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Pittsburgh Opera is an American opera company based in Pittsburgh, Pennsylvania's Cultural District. It is one of two opera companies in the city, the other being Opera Theatre of Pittsburgh. Pittsburgh Opera gives performances in several venues, primarily at the Benedum Center, with further performances at the Pittsburgh Creative and Performing Arts School Theater.

Pittsburgh Opera was established in 1939 as the Pittsburgh Opera Company and is the eighth-oldest opera company in the United States. The company was founded by five women who established the Pittsburgh Opera Society in 1939, making possible the inaugural performance of Offenbach's Les Contes d'Hoffmann at the Carnegie Music Hall in March, 1940.[1] The first director of the company was Richard Karp, from 1942 to 1977. His daughter Barbara Karp took over her father's duties during his final illness. James DeBlasis then served as interim artistic director after the resignation of Barbara Karp. In 1983, Tito Capoblanco became Pittsburgh Opera's general director, holding this position until 1997.[2] From 1997 to 2000, Capoblanco was the company's artistic director, before leaving in 2000.[3]

Mark Weinstein became general director of Pittsburgh Opera in 1999, after starting as executive director in 1997.[2] During his tenure, he has presided over an increase in the company's endowment from US $4 million to US $16 million, as well as the retirement of US $2.5 million in debt.[4] Weinstein also presided over the addition of an extra production during the company season, 5 productions as opposed to 4, from the 2001-2002 season to the 2003-2004 season.[5] In October 2007, Weinstein announced his resignation as Pittsburgh Opera's general director to become executive director at Washington National Opera, effective 1 February 2008.[6]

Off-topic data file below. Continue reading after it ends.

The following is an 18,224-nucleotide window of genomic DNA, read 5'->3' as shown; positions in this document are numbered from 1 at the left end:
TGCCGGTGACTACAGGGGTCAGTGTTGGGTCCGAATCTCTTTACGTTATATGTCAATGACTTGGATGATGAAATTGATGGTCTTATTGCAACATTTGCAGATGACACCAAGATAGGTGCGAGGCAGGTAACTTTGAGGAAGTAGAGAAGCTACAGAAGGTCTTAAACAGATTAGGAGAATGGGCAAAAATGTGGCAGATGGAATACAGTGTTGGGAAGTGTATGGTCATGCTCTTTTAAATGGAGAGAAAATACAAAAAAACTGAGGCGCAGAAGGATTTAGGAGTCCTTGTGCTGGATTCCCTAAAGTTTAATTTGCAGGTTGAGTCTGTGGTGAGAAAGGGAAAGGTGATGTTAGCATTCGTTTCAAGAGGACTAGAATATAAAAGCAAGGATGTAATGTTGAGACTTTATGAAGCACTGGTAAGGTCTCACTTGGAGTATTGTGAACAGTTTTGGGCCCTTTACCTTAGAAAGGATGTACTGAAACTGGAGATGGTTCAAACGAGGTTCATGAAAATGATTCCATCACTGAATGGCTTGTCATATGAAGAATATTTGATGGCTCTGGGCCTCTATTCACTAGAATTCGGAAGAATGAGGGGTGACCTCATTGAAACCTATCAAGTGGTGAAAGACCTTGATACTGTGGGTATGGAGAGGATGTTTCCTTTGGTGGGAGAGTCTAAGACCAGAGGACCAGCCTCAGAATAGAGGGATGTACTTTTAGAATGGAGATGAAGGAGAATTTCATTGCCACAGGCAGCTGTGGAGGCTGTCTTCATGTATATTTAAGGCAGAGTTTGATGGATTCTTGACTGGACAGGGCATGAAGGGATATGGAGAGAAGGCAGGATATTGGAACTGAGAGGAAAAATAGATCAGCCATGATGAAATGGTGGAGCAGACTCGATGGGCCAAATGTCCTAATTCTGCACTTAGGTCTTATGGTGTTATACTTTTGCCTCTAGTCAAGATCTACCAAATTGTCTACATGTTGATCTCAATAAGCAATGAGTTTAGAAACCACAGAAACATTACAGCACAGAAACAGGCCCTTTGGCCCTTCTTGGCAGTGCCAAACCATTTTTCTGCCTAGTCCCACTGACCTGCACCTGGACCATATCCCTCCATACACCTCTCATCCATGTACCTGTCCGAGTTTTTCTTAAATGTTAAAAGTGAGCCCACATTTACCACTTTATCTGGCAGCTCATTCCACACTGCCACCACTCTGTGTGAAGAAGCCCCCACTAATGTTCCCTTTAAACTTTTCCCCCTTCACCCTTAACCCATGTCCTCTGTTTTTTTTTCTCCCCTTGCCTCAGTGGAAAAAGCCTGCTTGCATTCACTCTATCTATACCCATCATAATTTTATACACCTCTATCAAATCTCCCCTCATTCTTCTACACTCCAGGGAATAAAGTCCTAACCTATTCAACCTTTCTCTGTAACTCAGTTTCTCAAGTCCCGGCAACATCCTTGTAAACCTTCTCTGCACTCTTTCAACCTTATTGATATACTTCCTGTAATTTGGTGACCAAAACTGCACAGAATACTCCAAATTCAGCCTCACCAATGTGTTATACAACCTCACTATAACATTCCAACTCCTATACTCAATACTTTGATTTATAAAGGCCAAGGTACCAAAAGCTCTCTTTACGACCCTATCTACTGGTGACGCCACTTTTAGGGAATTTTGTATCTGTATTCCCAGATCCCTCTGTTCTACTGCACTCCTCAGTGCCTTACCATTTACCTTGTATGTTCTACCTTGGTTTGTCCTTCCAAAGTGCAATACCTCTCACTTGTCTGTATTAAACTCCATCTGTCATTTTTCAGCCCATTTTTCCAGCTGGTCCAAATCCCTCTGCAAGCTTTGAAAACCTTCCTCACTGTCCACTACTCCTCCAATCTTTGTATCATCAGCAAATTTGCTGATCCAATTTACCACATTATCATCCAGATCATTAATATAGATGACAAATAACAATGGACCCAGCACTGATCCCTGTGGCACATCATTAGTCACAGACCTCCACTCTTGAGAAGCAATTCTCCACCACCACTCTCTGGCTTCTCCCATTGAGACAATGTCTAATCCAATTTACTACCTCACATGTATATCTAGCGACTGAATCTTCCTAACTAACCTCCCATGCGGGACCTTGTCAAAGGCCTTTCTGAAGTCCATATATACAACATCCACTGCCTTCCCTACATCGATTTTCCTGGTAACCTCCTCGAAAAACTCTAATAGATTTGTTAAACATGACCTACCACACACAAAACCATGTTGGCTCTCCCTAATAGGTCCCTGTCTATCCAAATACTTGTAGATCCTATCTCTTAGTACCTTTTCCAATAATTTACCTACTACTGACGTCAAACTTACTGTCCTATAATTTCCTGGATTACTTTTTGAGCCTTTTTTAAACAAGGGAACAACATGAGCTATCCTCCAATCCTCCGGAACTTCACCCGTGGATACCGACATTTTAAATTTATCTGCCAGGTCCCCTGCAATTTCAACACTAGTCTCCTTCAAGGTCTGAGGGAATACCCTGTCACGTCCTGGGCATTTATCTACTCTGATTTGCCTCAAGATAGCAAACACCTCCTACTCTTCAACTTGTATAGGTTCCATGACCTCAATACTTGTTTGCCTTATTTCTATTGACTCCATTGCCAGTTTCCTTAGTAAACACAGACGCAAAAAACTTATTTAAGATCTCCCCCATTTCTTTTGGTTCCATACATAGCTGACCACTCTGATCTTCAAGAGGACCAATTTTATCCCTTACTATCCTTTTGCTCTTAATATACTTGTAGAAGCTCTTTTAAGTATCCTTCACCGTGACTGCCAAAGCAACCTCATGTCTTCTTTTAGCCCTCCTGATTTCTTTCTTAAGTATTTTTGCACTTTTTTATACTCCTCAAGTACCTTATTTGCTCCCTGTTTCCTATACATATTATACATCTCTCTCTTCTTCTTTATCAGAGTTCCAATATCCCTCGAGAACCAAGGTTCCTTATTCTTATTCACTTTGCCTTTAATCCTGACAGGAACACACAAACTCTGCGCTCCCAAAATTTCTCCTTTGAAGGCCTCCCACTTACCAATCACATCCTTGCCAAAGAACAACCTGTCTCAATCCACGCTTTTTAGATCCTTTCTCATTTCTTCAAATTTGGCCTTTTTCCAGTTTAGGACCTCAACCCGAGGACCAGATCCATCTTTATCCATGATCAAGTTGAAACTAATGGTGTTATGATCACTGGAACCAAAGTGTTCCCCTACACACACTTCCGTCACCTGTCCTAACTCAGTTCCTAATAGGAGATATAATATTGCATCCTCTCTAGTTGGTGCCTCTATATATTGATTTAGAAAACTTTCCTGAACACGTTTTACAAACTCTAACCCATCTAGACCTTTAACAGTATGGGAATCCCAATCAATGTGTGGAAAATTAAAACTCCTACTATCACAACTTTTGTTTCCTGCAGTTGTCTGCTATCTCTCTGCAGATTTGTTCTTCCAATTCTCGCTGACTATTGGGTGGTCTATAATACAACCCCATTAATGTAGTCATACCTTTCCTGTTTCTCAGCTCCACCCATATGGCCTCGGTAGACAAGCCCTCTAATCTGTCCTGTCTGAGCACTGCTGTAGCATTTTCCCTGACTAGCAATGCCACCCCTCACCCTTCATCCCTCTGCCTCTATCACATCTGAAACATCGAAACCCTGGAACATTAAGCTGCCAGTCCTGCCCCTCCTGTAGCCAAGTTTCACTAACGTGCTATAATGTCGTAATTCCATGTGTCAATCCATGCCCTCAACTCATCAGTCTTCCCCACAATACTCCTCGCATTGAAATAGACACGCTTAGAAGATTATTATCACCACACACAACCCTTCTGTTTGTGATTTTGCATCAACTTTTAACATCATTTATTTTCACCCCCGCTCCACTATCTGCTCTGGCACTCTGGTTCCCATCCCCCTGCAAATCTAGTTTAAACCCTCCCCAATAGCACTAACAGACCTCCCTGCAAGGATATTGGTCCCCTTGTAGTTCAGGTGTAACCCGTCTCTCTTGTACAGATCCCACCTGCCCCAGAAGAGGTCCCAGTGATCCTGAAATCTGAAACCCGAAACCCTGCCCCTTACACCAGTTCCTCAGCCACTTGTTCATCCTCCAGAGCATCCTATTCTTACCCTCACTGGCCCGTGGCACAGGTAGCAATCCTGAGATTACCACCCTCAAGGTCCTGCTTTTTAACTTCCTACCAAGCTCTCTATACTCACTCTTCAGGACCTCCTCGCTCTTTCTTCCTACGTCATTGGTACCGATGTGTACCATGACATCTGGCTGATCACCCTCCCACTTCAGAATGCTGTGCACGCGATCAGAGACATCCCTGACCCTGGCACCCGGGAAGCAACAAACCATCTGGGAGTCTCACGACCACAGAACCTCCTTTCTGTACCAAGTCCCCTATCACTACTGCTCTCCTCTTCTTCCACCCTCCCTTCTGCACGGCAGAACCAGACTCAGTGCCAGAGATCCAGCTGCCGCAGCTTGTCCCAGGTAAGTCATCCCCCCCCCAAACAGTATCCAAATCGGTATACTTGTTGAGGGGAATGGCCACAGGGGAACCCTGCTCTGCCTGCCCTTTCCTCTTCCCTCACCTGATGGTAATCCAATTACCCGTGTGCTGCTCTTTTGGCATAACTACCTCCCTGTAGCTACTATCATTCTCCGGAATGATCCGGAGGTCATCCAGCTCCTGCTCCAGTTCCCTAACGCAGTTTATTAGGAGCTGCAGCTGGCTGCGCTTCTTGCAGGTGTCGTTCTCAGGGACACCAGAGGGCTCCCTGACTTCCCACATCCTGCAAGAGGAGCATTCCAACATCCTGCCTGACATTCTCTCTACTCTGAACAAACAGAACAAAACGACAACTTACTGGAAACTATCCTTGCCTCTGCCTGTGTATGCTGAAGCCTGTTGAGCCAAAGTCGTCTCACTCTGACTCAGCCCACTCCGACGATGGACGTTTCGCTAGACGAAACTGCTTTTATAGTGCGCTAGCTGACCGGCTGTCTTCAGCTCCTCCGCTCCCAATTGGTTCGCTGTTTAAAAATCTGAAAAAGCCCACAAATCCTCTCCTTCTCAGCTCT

Since 2000, Christopher Hahn has been the company's artistic director. John Mauceri was Music Director of Pittsburgh Opera from 2000 until his sudden resignation in 2006, to take up an academic post in North Carolina.[7] In October 2006, Antony Walker was named the next Music Director of Pittsburgh Opera, and assumed the post immediately.[8] Walker's initial contract is for 3 years.[9] On April 1, 2008, in a performance of Verdi's "Aida" at the Benedum Center, the music director, Antony Walker stepped in to sing the role of Radames in the final act of the opera at the same time as conducting while the tenor acted the role on stage.[10]

Music Directors

  • Theo Alcantara
  • John Mauceri (2000-2006)
  • Antony Walker (2006-present)


  1. ^ Pittsburgh Opera
  2. ^ a b Robert Croan (4 May 1999). "Weinstein to take helm at Opera". Pittsburgh Post-Gazette. Retrieved 2007-12-05.  
  3. ^ Robert Croan (9 October 2005). "'The Illustrated History of Opera in Pittsburgh: The Pittsburgh Opera Story' by Hax McCullough". Pittsburgh Post-Gazette. Retrieved 2007-10-06.  
  4. ^ Mark Kanny (23 March 2007). "RiverParc development will force relocation of opera". Pittsburgh Tribune Review. Retrieved 2007-10-06.  
  5. ^ Mark Kanny (11 November 2007). "Leadership changes may take opera to its next step". Pittsburgh Tribune Review. Retrieved 2007-12-05.  
  6. ^ Andrew Druckenbrod (29 October 2007). "Pittsburgh Opera's chief leaving for D.C.". Pittsburgh Post-Gazette. Retrieved 2007-12-05.  
  7. ^ Robert Croan (13 May 2006). "Opera's music director to lead North Carolina School of the Arts". Pittsburgh Post-Gazette. Retrieved 2007-10-06.  
  8. ^ Mark Kanny (12 October 2006). "Pittsburgh Opera names music director". Pittsburgh Tribune Review. Retrieved 2007-10-06.  
  9. ^ Andrew Druckenbrod (12 October 2006). "Pittsburgh Opera welcomes young Aussie as its new music director". Pittsburgh Post-Gazette. Retrieved 2007-10-06.  
  10. ^ Andrew Druckenbrod (2 April 2008). "Conductor does double duty as tenor loses voice". Pittsburgh Post-Gazette. Retrieved 2008-04-02.  

External links



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